Communication is more than just saying the right thing. No matter how long you have been in practice, refining your communication skills will have positive effects, as Liz Mossop and Zoe Belshaw explain
- British Veterinary Association
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‘TO be able to communicate effectively with others is at the heart of all patient care’ (Faulkner 1998). While communication is central to being a vet, many vets have not received any formal communication skills training.
Communicating effectively minimises stress levels in the practice and reduces complaints; at least 80 per cent of complaints to the Veterinary Defence Society include an element of poor communication (Anon 2001). With good communication, clients are more likely to comply with your treatment recommendations and mention a key part of the history, which they might otherwise have omitted to tell you.
The profession is starting to realise that training in communication isn't an optional extra; all recent graduates will have received formal communications skills teaching as part of their training, and the impact of communication is part of the A module of the RCVS's Certificate in Advanced Veterinary Practice.
There are several easy strategies that will help you to improve what you do. Don't forget that these contribute to your CPD hours required by the RCVS.
One of the simplest methods is to ask a colleague to observe you consulting. Discuss beforehand what you feel your strengths and weaknesses are, and what you would like them to look out for. Ask for constructive feedback: ‘You were great’ doesn't help anyone; ‘You were great because . . .’ is a lot more useful.
Liz Mossop and Zoe Belshaw are lecturers at the School of Veterinary Medicine and Science, University of Nottingham, where they deliver communication skills teaching
Even better, observe them in return – you can learn a lot from watching others. It may be useful to organise your observations around a particular consultation structure, or you could ask for thoughts around simple aspects, such as the use of open and closed questions or your body language. Make sure you return to the feedback after you have tried to improve – are you doing what you said you would? Has anything changed?
Use of video
The use of video recordings is common for GPs in training, but is rare in the veterinary profession. It is a really useful way of reflecting on what you do, and is accessible to anyone with a video camera or with a video function on a digital camera or smartphone. Of course, you must get permission from your clients to do this, and it can be a little disconcerting at first.
Recording several consultations in a series is usually a good idea. Once you have the recordings it is up to you how to use them. You could choose to review them privately and reflect on what you do, set yourself targets around aspects you wish to change, or review them with a colleague and ask for feedback. However you use them, record your thoughts, and go back and review your targets after a period of time to see whether you have met them.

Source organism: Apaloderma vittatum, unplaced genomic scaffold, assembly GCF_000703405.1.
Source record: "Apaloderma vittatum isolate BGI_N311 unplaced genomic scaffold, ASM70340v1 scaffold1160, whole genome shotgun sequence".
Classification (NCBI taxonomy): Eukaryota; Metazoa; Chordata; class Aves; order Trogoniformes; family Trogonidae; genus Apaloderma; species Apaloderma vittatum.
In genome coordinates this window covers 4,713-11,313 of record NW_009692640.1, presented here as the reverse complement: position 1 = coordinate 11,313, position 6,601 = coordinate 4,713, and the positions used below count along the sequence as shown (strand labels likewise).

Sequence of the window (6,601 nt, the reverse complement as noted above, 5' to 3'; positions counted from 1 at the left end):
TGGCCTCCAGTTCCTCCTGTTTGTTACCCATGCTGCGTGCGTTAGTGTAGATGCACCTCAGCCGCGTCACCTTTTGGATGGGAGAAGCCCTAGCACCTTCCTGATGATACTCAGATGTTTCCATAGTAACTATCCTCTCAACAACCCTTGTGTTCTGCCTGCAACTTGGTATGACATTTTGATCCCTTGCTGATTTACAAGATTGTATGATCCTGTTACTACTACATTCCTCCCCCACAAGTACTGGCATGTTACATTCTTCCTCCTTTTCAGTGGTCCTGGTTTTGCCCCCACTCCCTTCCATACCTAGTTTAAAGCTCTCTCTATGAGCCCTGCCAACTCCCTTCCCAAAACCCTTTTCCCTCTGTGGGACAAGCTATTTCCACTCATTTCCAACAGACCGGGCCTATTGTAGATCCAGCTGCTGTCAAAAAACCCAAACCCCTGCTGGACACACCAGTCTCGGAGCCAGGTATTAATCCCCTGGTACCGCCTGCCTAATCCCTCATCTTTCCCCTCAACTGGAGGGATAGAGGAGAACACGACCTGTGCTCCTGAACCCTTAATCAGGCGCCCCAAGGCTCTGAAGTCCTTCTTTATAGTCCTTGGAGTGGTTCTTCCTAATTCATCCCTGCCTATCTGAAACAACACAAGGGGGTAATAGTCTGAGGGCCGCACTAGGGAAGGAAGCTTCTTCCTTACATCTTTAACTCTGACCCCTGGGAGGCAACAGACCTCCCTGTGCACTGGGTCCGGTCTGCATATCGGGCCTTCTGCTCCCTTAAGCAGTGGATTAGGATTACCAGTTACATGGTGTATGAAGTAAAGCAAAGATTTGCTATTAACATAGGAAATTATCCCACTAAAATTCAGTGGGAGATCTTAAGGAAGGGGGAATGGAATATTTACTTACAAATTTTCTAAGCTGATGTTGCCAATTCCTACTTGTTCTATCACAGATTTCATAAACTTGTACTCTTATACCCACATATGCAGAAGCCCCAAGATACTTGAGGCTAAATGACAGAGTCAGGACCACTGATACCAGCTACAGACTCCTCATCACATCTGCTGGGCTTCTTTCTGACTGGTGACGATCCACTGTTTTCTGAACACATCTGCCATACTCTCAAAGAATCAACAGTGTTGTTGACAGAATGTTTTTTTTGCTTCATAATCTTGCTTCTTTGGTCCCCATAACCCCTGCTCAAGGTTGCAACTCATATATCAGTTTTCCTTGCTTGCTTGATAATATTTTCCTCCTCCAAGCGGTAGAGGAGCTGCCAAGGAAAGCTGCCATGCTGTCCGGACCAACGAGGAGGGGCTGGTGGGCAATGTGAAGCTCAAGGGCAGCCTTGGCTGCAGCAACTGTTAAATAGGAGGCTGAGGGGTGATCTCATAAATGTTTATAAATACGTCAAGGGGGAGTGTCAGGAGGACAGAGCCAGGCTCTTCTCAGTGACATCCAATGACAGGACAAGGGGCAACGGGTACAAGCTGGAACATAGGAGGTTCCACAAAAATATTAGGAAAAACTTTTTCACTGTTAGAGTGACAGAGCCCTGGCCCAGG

There are a number of commercial CPD courses that aim to help improve communication skills. Many are aimed at the practice team, rather than just veterinary surgeons. Practical courses are usually the most rewarding, and they often involve the use of actors to simulate clients – as scary as this sounds, it is good to be able to try different techniques without risking upsetting clients! To get the most from a CPD course, share your thoughts about it afterwards with a colleague, and record your aims for the next few months.
There are also a number of written resources, which can be useful alongside any feedback you may receive. There are numerous textbooks aimed at doctors on how to improve communication skills, and these can be a good starting point. Veterinary-specific versions are available. The National Unit for the Advancement of Veterinary Communication Skills (NUVACs) website (www.nuvacs.co.uk) includes a suggested consultation structure, which can be useful to guide feedback and reflection. This structure is based around the Calgary-Cambridge guidance, which is a common medical structure (Kurtz and Silverman 1996).
Everyone in the practice team can improve their communication skills. In-house training can be a fun team-building experience. Packages are offered by several commercial companies, and may be an economical way of delivering CPD to everyone. It could also be a good topic for discussion at a staff meeting, which need not cost anything. Pick a particular aspect to discuss – for example, discussion of fees, or a difficult euthanasia consultation – and ask everyone for their experiences and tips.
Improving your communication skills has an instant feel-good result and can be tremendously satisfying, and it doesn't need to cost anything.
Being observed and videoed by a colleague is a great way for you to see what the client does, and it might not be what you think.
Potentially embarrassing? Yes. Worth considering? Without doubt.
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